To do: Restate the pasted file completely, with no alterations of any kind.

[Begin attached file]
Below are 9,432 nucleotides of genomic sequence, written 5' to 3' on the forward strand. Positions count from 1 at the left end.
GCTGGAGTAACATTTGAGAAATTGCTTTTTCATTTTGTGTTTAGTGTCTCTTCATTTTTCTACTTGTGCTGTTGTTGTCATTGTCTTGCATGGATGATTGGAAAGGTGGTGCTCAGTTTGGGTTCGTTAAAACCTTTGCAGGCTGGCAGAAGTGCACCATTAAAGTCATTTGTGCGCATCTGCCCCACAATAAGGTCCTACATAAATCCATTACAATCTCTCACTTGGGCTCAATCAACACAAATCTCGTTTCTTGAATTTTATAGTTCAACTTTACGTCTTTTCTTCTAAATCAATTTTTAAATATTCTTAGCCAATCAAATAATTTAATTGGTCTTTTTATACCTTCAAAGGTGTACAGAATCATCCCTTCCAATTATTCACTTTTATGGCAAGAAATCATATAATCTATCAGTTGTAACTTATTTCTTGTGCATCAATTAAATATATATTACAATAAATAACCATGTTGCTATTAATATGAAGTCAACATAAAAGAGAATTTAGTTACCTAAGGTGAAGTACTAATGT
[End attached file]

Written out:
Below are 9,432 nucleotides of genomic sequence, written 5' to 3' on the forward strand. Positions count from 1 at the left end.
GCTGGAGTAACATTTGAGAAATTGCTTTTTCATTTTGTGTTTAGTGTCTCTTCATTTTTCTACTTGTGCTGTTGTTGTCATTGTCTTGCATGGATGATTGGAAAGGTGGTGCTCAGTTTGGGTTCGTTAAAACCTTTGCAGGCTGGCAGAAGTGCACCATTAAAGTCATTTGTGCGCATCTGCCCCACAATAAGGTCCTACATAAATCCATTACAATCTCTCACTTGGGCTCAATCAACACAAATCTCGTTTCTTGAATTTTATAGTTCAACTTTACGTCTTTTCTTCTAAATCAATTTTTAAATATTCTTAGCCAATCAAATAATTTAATTGGTCTTTTTATACCTTCAAAGGTGTACAGAATCATCCCTTCCAATTATTCACTTTTATGGCAAGAAATCATATAATCTATCAGTTGTAACTTATTTCTTGTGCATCAATTAAATATATATTACAATAAATAACCATGTTGCTATTAATATGAAGTCAACATAAAAGAGAATTTAGTTACCTAAGGTGAAGTACTAATGT